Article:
Name Meaning: Camel Face
Geologic Era: Late Pliocene to end of Pleistocene
Location Found: Texas
Size: 2.1 meters tall at shoulder
Estimated Range: Western North America
Extinction Date: Late Pleistocene (about 10,000 years ago)
It might be hard to believe, but camels did once roam North America alongside horses and sabertooth cats. The genetic line that would become camels and llamas actually originated on the North American continent, and later spread over the Bering land bridge into Asia and Africa, where they survive to the present day. Camelops’ skeleton looks very similar to the modern Dromedary (single humped) camel of Asia. Camelops most likely looked like a scaled up version of a modern camel. Our tooth still has a little bit of the rock matrix embedded in it, but overall, this is a very clean specimen.
Camelops was the last camel to go extinct in North America, as far as can be determined from fossil evidence. They appear to have gone extinct at roughly the same time as North American horses. Both groups of animals, even if they are far removed from the originals, would later be reintroduced to America by Europeans. Camelops was probably an opportunistic herbivore, meaning it at whatever it could find. Grasses are not often found embedded in Camelops teeth, meaning it probably preferred softer plant material such as leaves and ferns. This gave it a wider variety of food options to choose from, allowing for less direct competition with other large herbivores.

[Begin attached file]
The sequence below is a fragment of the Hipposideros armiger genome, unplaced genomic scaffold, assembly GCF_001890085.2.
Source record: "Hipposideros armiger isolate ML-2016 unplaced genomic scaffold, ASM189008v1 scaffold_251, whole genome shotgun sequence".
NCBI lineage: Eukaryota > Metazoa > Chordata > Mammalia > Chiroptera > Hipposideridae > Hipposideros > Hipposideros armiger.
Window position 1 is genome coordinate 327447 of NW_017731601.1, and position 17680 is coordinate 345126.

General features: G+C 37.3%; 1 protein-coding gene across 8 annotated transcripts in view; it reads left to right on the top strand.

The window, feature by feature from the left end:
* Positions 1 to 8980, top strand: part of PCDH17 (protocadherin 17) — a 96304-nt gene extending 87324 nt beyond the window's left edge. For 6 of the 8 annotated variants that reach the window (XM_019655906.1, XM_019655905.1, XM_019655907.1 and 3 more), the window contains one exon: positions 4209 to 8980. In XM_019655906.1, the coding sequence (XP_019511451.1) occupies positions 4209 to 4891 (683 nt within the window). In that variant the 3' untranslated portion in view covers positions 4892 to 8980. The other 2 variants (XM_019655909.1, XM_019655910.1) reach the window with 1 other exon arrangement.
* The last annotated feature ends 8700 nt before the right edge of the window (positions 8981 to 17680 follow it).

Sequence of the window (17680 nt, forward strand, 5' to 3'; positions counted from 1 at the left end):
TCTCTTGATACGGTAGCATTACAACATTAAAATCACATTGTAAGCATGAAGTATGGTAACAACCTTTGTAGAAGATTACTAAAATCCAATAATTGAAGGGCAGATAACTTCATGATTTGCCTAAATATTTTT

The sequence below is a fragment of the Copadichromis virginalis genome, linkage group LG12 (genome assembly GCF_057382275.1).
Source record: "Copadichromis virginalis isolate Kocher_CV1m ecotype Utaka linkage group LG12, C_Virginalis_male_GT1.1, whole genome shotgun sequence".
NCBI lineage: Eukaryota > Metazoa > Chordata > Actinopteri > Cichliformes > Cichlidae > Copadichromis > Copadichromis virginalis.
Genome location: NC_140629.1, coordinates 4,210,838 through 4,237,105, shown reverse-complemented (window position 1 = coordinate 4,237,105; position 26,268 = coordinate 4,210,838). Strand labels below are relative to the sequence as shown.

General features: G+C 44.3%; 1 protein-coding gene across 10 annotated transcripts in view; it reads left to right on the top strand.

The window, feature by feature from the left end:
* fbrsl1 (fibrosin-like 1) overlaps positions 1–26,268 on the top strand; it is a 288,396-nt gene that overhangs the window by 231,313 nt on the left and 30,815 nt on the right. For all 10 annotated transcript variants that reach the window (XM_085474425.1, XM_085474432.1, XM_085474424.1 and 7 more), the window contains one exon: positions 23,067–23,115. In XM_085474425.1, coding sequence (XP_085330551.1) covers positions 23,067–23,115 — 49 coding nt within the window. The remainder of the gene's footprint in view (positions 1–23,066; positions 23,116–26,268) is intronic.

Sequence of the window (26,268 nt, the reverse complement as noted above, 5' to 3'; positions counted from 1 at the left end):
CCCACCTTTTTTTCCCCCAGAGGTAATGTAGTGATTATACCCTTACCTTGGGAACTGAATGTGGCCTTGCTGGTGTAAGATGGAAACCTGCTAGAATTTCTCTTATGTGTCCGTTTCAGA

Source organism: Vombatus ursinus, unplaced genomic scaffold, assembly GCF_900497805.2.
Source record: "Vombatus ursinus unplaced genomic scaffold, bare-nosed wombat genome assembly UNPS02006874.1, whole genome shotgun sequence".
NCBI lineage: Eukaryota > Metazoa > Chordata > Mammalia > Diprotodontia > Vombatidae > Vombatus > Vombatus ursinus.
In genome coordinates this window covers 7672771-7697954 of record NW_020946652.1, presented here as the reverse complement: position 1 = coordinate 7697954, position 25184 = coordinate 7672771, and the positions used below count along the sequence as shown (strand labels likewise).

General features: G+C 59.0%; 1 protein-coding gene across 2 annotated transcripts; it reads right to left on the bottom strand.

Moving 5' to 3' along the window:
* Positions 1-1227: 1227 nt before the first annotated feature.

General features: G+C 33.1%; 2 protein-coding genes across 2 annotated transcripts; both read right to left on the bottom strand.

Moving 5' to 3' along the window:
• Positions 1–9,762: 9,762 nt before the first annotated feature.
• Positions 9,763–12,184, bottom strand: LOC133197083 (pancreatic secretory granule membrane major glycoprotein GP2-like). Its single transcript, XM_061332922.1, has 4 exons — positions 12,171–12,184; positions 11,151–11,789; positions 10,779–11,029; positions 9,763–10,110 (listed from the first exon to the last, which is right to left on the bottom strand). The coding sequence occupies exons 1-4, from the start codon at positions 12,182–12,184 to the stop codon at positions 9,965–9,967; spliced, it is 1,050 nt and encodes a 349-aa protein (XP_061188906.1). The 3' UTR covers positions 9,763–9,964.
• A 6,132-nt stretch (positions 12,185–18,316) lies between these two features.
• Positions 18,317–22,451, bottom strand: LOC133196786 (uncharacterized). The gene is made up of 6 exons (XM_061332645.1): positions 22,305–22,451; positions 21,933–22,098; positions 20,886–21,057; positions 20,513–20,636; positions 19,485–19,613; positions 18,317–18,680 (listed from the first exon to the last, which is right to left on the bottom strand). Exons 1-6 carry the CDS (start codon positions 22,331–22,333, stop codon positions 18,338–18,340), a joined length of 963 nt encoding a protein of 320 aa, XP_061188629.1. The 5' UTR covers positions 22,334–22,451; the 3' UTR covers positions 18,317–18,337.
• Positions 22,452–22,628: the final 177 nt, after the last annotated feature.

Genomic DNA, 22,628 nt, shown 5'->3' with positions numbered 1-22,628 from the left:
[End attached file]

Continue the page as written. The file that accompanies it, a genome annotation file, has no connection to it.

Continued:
Camelops was also likely hunted by the first North American humans. Several Camelops finds seem to show evidence of processing by stone tools, which are what the Clovis people of North America were known for using. Whether these were kills or just the result of scavenging, Camelops could easily have been considered a food source for early North Americans. Humans are unlikely to have been the direct cause of Camelops’ extinction, but they may very easily have contributed.
One debate that continues regarding Camelops is whether or not it possessed a hump as modern camels do. Humps are composed primarily of fatty and connective tissue, neither of which is typically preserved in the fossil record. The restoration above shows Camelops without a hump, while some other illustrations depict a hump similar to that of the modern Dromedary camel. Short of finding a mummified specimen, we will probably never know for sure about this aspect of Camelops’ anatomy.
One thing that can be said is that the neural spines on the vertebrae of Camelops are comparable in size to modern humped camels. What this means is that physically, Camelops could have supported a hump-like structure. An argument against a hump would be that the structure evolved in the deserts of Asia and Africa, where water was frequently in short supply. A hump, then, would have been an evolutionary advantage. In North America, conditions are typically not so dry, so having a hump (with the accompanying extra mass) would have been more of a detriment than a help.
Climate change spelled the end for most of the megafauna, Camelops included. A decrease in nutrient content of plants meant that larger animals were now at a disadvantage. The most recent Camelops fossils are from around 10,000 years ago. Its relatives survived in South America in the form of alpacas, llamas, and vicunas.
Skeleton: “Camelops hesternus” by WolfmanSF – Own work. Licensed under CC BY-SA 3.0 via Commons – https://commons.wikimedia.org/wiki/File:Camelops_hesternus.jpg#/media/File:Camelops_hesternus.jpg
Life Restoration: By Sergiodlarosa, CC BY 3.0, https://commons.wikimedia.org/w/index.php?curid=6835922